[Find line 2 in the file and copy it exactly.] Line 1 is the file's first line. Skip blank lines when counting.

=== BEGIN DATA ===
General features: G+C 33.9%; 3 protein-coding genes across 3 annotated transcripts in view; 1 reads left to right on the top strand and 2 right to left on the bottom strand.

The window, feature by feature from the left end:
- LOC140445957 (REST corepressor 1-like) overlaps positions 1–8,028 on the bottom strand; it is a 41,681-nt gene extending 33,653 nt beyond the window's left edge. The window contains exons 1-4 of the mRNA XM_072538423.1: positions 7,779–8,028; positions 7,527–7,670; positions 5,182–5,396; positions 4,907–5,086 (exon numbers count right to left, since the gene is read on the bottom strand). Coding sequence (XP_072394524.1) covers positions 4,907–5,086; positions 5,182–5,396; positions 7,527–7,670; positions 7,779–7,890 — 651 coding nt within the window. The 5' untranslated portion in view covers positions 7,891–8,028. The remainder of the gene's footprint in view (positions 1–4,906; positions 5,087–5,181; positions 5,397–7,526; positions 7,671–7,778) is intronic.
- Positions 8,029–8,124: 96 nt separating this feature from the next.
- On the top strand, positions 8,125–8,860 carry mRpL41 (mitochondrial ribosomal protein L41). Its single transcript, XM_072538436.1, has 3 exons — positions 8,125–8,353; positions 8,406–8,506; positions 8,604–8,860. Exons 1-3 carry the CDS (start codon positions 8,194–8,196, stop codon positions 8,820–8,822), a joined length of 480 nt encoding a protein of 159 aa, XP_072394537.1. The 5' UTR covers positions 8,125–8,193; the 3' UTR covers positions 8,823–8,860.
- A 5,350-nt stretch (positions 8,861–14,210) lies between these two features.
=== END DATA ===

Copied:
The window, feature by feature from the left end: